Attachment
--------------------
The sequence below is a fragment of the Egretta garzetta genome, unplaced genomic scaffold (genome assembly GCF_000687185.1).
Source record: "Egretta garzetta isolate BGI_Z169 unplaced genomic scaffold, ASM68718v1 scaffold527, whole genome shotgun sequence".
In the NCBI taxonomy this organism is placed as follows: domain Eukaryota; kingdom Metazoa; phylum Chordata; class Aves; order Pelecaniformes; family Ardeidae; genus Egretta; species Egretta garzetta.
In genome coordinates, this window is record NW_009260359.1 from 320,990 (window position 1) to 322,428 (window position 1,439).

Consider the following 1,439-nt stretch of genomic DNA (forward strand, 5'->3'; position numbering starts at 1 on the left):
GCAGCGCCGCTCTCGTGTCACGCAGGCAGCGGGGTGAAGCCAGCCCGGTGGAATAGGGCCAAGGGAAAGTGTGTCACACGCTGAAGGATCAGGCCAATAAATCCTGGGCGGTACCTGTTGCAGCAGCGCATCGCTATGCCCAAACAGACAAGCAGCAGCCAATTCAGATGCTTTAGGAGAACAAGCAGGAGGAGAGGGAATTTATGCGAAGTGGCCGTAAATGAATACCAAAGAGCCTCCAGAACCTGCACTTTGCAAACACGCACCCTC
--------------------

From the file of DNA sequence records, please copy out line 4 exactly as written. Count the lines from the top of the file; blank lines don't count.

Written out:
In genome coordinates, this window is record NW_009260359.1 from 320,990 (window position 1) to 322,428 (window position 1,439).